Finding your way through the world is a basic need, so it makes sense that satellite navigation systems like GPS and Galileo are among open data’s most-cited success stories. But as wonderful as those systems are, they’re often more useful to robots than people. Humans usually navigate by addresses, not coordinates. That means that address data is an essential part of any complete mapping system.
Unfortunately, address data has historically been difficult to obtain. At best, it was sold for large amounts of money by a small set of ever-more consolidated vendors. These were often the product of public-private partnerships set up decades ago, under which governments granted exclusive franchises before the digital era unveiled the data’s full importance. In some cases, data exclusivity means that the data simply isn’t available at any price.
Fortunately, the situation is improving. Scores of governments are beginning to recognize that address data is an important part of their open data policy. This is thanks in no small part to the community of advocates working on the issue. Open Knowledge has done important work surveying the availability of parcel and postcode data, both of which are essential parts of address data. OpenAddresses UK has recently launched an ambitious plan to collect and release the country’s address data. And in France, the national OpenStreetMap community’s BANO project has been embraced by the government’s own open data portal.
This is why we’re building OpenAddresses.io, a global community collecting openly available address data. I and my fellow OpenAddresses.io contributors were pleased to recently celebrate our 100 millionth address point:
Getting involved in OpenAddresses is easy and can quickly pay dividends. Adding a new dataset is as easy as submitting a form, and you’ll benefit by improving a global open address dataset in one consistent format that anyone can use. Naturally, we also welcome developers: there are interesting puzzles and mountains of data that still need work.
Our most important tools to gather more data are email and search engines. Addresses are frequently buried in aging cadastral databases and GIS portals. Time spent hunting for them often reveals undiscovered resources. A friendly note to a person in government can unlock new data with surprising success. Many governments simply don’t know that citizens need this data or how to release it as an open resource.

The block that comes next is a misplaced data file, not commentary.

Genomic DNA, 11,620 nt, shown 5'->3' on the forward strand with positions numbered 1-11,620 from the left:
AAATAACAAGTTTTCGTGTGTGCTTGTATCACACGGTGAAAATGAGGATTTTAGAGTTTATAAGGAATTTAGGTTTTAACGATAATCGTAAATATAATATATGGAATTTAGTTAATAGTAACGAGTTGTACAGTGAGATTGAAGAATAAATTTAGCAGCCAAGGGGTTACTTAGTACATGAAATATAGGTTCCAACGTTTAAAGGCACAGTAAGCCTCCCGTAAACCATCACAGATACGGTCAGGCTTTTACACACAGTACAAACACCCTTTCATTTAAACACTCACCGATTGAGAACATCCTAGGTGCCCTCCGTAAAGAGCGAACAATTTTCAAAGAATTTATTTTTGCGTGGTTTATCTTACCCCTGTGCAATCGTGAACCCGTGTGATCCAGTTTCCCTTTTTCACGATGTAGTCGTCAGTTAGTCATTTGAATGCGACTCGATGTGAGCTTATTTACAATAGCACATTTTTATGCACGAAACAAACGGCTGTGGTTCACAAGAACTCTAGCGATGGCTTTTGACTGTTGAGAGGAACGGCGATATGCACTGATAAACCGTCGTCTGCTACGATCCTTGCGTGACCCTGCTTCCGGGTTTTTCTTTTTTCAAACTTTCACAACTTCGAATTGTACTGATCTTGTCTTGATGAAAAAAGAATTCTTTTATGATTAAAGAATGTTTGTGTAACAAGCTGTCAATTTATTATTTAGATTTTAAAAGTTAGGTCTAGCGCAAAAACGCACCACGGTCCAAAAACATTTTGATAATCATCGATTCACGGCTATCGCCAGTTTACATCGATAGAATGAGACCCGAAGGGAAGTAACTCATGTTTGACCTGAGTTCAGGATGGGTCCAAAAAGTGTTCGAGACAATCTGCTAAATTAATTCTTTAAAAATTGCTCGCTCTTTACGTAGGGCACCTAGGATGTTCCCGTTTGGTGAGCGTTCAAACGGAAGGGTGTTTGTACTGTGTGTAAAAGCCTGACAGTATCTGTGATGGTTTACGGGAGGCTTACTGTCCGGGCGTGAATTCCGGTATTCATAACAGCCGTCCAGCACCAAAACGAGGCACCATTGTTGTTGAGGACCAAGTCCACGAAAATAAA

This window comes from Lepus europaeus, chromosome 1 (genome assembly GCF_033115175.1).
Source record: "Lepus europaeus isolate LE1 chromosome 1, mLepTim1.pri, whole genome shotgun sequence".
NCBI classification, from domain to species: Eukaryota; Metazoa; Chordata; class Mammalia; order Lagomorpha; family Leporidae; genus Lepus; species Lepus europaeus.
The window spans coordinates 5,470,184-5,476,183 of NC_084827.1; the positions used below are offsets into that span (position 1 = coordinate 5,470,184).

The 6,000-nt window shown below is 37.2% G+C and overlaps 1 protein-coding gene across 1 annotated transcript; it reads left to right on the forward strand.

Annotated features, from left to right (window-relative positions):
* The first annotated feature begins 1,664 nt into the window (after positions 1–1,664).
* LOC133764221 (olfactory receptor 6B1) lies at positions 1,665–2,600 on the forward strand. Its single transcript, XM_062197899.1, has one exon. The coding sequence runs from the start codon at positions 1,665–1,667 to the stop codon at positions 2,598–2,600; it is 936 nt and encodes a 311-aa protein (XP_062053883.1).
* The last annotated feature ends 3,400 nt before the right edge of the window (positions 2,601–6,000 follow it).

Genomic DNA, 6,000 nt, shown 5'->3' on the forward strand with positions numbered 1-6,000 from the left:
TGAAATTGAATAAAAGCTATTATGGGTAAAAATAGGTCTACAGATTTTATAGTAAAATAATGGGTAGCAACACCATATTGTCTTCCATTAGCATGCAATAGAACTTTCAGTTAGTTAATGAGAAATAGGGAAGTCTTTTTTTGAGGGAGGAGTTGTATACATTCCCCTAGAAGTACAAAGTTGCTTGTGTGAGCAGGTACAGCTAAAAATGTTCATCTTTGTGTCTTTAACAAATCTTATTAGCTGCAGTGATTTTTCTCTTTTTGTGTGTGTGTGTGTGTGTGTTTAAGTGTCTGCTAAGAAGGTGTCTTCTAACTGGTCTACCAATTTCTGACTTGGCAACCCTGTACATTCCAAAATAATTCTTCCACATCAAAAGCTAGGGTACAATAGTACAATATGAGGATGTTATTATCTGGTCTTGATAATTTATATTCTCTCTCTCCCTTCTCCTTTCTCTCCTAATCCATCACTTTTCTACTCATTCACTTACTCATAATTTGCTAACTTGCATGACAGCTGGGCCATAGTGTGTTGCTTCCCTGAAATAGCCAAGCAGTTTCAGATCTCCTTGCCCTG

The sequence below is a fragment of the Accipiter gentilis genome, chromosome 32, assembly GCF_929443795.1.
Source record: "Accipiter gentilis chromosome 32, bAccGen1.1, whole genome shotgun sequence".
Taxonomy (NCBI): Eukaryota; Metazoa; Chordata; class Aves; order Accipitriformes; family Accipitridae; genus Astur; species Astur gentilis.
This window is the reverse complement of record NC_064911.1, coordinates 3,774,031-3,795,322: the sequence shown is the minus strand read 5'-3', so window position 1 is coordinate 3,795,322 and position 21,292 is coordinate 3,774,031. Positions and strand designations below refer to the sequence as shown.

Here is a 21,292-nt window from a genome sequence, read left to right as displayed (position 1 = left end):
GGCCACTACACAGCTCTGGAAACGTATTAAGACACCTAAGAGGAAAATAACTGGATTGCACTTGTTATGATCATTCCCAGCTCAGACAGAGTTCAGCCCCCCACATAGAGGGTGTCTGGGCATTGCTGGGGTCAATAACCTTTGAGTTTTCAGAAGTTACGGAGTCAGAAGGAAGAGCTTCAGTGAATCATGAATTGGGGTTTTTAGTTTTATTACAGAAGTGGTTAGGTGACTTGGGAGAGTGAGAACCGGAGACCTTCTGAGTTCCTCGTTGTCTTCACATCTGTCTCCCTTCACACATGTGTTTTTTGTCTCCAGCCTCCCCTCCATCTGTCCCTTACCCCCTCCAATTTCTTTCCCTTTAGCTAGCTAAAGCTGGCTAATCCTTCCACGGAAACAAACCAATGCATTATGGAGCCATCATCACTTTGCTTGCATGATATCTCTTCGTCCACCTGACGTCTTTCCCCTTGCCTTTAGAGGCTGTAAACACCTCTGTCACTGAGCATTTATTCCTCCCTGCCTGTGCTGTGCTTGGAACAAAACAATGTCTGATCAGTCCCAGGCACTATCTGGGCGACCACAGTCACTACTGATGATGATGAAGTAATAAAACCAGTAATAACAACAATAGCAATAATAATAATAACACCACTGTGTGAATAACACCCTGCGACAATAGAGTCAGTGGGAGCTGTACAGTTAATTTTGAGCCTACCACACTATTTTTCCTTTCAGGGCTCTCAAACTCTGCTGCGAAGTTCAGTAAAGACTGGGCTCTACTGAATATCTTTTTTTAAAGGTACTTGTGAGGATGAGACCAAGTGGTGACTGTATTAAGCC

If you work in government and care about open data, we’d like to hear from you. Around the world, countries are acknowledging that basic geographic data belongs in the commons. We need your help to get it there.
Accumulated Proposals by closing date of 2015-02-20
Code4Lib Wiki 2016 Proposals Page - http://wiki.code4lib.org/2016_Hosting_Proposalsconferences
est. 19992015 · 2010 · 2006 · 2002 2014 · 2009 · 2005 · 2001 2012 · 2008 · 2004 · 2000 2011 · 2007 · 2003 · 1999 Sun, Feb 22, 2015 Another Blog Refresh
It’s time for another blog refresh, this time back to a static site after a few years being hosted by Wordpress.com. Once again I’m convinced by Aaron’s argument that baking is better than frying. It’s not about performance, it’s about simplicity and control.
While I liked the convenience of Wordpress.com, it never really felt like a place I could tailor to my own requirements. I thought having a nice web UI and mobile apps to edit posts would encourage me to post more. It actually made no difference whatsoever. Whatever holds me back from blogging isn’t related to the editing UI.
For this move I looked at various static site generators such as Jekyll, Hyde and Hugo but I settled on a mimimal one: gostatic. My reasoning (which I admit may not be entirely justified) is that feature-led software gets updated at a much higher rate than I post to my blog. When I come to post, invariably something important has changed in the core software or in a dependency and so I’ll need to upgrade or fix that before being able to publish. I find this particularly true of larger systems in dynamic languages like Ruby or PHP.
This time around I have a single binary (gostatic) to generate the site with no dependencies. It’s deliberately feature-poor so I don’t rely on things that may be changed or deprecated some time in the future and I have a script that does the rebuild and can sync to whatever laptop I’ll be using in the coming years. It’s documented for a future me.
A few technical notes:
- Posts are written in markdown and are compatible with all the static site generators I mentioned above
- This move is partly motivated by moving to a new web server. I’m going to be using nginx and serving either static files or fronting Go services. This is the first time I’ve had a server that isn’t running Apache+PHP.
- Hopefully the atom feed works ok – it looks ok, but there’s almost certainly some weird software out there that will break on it.
- There will be broken links, but already I have fixed hundreds of bad internal links by being able to grep over all the posts locally.
- Formatting will be weird in places since the posts were exported via Wordpress’s XML export. I’ll get to tidying up the individual posts as an ongoing job.
- There are no comments. I have the comments as part of the Wordpress export, and I’m planning to take a look at how to incorporate them into the blog archives. However I’m not planning on adding commenting to the blog. Thank you to all of you who have commented on my posts in the past, I have enjoyed reading them. But… it’s time to admit that commenting is a broken form of communication.